United States v. Madrid

Decision Date11 March 2019
Docket NumberNo. CR 18-0836 JB,CR 18-0836 JB
PartiesUNITED STATES OF AMERICA, Plaintiff, v. YVONNE MADRID, Defendant.
CourtU.S. District Court — District of New Mexico

THIS MATTER comes before the Court on the Defendant's Objection to the Presentece [sic] Report and Sentencing Memorandum, filed September 11, 2018 (Doc. 62)("Objections"). The Court held a sentencing hearing on September 20, 2018. The primary issues are: (i) whether the Court should consider, as evidence relevant to determining the weight of the Suboxone1 smuggled into prison, testimony from a Federal Bureau of Investigation ("FBI") agent regarding the quantity of controlled substances that Defendant Yvonne Madrid allegedly attempted to supplyin units and how much money would be made from said quantity should be considered; (ii) whether the Court should consider, as evidence that Madrid should receive a mitigating role adjustment pursuant to the United States Sentencing Guidelines Manual § 3B1.2(b) (U.S. Sentencing Comm'n 2016)("U.S.S.G."), letters from co-Defendant Christopher Chavez, Madrid's ex-husband and the intended recipient of the Suboxone that she attempted to supply pressuring Madrid to send him Suboxone in jail, instructing her on how to do it, and threatening her and her boyfriend at the time;2 (iii) whether, in the interests of justice, the Court should vary Madrid's sentence downward to eliminate the disparity between her base offense level of 26, and her co-Defendant Chavez' base offense level of 13, when the Presentence Investigation Report, filed August 22, 2018 (Doc. 57)("PSR"), acknowledges that Madrid and Chavez were charged with the same conspiracy to distribute, see PSR ¶ 1, at 3, and that Chavez instructed Madrid on how to commit the offense, see PSR ¶¶ 6-9, at 3-4; (iv) whether, considering United States v. Cani, 545 F. Supp. 2d 1235(M.D. Fl. 2008)(Conway, J.), the Court should compare the advisory Guidelines sentence the PSR recommends -- 70 to 87 month -- with the sentencing range to which Madrid would be subject if the Court used the least serious count with which she was charged to calculate the range -- instead of, as the Guidelines direct, the most serious count -- and that the Court should vary Madrid's base offense level to 6, using the least serious count to calculate Madrid's Guidelines range, because using the most serious count to calculate Madrid's applicable Guidelines range results in U.S.S.G. § 2P1.2(c)(1)'s application, which unjustly elevates Madrid's base offense level to 26, disproportionate to the severity of her crime; and (v) whether, considering the 18 U.S.C. § 3553(a) factors, the Court should assign Madrid a below-Guidelines sentence of 6 to 12 months imprisonment followed by a term of supervised release. The Court concludes that: (i) Suboxone quantity may not be calculated by dosage, and that the FBI agent's dosage determination is arbitrary, so the Court will sustain Madrid's Objection and will not consider as evidence relevant to sentencing the FBI agent's testimony as to the units of Suboxone or their value in prison, although the Court notes that the change does not affect Madrid's base offense level, which is 26; (ii) the Court overrules Madrid's Objection requesting a minor role adjustment, concluding that Madrid played an essential role when she purchased or secured the Suboxone and provided it to Chavez' attorney, Orlando Mondragon, for delivery, and where telephone calls between her and Chavez suggest this crime is not her first time securing Suboxone for an inmate; (iii) considering the 18 U.S.C. § 3553(a) factors, including the need to avoid unwarranted sentencing disparities between similar defendants found guilty of similar conduct, and a need to promote respect for thelaw, provide just punishment, afford just deterrence, and reflect the offense's seriousness, the Court denies Madrid's request to vary her sentence downward to eliminate the disparity between her sentence and Chavez' sentence; (iv) the Court declines to follow United States v. Cani, and assigns Madrid a base offense level of 26, pursuant to U.S.S.G. § 2P.12(c)(1); and (v) considering the 18 U.S.C. § 3553(a) factors, the Court concludes Madrid is entitled to some variance, and varies downward the equivalent of 1 offense level, arriving at a working range of 63 to 78 months, below the advisory Guidelines range, and assigns Madrid a sentence of 63 months of imprisonment, followed by three years of supervised release, at the bottom of the working range. The Court therefore sustains the Objections in part and overrules them in part.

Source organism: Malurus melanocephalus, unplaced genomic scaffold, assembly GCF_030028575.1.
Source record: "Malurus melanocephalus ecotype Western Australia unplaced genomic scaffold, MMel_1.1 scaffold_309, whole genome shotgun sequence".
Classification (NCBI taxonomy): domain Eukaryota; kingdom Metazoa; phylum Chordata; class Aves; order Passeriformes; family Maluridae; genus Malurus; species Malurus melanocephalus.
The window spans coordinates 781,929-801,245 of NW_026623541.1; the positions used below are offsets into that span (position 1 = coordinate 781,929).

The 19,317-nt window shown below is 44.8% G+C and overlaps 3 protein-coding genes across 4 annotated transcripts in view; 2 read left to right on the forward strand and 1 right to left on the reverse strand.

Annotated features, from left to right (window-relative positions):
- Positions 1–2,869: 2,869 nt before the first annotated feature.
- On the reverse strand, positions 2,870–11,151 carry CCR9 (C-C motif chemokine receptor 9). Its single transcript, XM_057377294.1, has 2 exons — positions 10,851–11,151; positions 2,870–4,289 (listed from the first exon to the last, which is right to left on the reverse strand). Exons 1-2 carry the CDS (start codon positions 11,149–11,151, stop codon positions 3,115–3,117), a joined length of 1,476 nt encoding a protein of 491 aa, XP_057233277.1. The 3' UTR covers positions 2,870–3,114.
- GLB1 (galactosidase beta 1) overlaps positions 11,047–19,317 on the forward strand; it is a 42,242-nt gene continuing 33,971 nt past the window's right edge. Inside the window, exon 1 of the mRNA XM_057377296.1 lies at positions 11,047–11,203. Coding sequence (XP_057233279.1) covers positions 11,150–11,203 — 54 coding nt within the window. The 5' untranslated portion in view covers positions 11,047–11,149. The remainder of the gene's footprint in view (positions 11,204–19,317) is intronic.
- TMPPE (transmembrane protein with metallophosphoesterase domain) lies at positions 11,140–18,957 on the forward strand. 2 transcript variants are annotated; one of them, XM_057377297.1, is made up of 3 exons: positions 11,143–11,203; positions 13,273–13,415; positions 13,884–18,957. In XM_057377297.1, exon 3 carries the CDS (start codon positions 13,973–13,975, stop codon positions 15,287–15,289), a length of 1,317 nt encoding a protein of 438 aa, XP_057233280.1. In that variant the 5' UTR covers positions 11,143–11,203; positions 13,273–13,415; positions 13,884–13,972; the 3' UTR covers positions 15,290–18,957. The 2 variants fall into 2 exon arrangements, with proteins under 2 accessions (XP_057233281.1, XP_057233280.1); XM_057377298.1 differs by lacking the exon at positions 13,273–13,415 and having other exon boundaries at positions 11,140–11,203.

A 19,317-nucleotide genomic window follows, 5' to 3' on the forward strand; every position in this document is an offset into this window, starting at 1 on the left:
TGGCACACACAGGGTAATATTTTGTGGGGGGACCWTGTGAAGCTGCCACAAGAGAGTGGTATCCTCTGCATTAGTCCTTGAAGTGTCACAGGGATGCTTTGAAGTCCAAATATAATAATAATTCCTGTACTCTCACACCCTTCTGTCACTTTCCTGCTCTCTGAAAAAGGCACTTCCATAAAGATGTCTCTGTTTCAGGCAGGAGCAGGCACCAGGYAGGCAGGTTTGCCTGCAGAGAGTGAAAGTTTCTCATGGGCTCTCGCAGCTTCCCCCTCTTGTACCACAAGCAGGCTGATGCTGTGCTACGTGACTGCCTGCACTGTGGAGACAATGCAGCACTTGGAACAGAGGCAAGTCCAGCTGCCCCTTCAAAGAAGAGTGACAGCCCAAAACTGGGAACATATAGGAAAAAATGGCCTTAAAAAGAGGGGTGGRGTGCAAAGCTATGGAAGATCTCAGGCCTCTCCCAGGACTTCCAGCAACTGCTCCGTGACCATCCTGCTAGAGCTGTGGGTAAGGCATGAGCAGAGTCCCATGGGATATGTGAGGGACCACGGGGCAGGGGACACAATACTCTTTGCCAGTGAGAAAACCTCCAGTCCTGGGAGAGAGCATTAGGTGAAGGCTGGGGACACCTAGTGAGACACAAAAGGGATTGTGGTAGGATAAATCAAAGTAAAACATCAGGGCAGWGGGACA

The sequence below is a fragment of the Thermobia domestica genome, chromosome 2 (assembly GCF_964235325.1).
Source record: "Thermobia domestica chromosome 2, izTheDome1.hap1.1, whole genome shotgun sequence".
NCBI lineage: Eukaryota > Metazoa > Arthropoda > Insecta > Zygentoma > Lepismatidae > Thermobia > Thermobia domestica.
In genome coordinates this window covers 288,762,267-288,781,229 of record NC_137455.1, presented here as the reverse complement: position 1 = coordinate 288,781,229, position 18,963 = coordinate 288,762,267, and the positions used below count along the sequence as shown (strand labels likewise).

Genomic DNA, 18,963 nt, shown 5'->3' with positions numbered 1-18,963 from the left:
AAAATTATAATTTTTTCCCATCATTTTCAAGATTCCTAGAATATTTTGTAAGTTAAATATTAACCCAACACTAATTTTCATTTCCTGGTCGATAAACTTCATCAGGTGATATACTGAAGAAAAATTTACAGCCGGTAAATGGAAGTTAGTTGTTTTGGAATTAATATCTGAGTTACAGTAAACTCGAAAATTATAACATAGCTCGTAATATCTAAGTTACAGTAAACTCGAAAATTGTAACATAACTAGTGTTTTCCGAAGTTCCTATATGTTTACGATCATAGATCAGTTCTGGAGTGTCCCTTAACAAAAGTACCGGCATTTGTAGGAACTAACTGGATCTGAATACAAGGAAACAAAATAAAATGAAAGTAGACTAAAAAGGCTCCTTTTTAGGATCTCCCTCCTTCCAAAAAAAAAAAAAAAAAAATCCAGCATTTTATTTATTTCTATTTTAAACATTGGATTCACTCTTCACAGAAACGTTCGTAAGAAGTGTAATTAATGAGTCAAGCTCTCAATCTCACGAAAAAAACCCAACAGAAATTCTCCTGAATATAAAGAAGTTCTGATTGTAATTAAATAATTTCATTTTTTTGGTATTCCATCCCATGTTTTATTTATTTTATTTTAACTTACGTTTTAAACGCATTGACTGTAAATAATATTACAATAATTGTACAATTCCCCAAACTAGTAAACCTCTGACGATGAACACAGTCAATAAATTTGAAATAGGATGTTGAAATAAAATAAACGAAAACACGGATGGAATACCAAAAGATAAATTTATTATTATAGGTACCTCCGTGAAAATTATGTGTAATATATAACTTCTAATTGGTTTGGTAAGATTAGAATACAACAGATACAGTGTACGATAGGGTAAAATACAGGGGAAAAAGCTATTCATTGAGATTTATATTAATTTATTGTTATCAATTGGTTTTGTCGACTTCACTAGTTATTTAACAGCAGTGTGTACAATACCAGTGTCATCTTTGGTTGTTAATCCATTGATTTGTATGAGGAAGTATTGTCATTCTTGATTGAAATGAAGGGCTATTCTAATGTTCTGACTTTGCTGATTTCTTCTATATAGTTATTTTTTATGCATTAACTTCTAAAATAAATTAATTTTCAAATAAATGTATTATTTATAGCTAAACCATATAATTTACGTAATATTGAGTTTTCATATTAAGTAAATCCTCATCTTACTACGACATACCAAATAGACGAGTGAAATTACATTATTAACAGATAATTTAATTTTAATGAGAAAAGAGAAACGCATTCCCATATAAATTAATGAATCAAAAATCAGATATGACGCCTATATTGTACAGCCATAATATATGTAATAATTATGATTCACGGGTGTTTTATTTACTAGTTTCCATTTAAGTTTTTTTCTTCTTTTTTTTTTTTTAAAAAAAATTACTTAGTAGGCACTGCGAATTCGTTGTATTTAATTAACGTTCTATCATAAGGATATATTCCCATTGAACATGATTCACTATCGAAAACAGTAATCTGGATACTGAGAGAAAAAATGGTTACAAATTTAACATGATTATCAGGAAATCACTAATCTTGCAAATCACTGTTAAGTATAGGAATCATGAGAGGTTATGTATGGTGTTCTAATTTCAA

At the Plea Hearing, held before the Honorable Jerry H. Ritter, United States Magistrate Judge for the District of New Mexico, Madrid pled guilty to the Indictment. See Indictment at 1, filed March 21, 2017 (Doc. 36). See also Plea Minute Sheet at 1, filed June 1, 2018 (Doc. 52). The Indictment charges that Madrid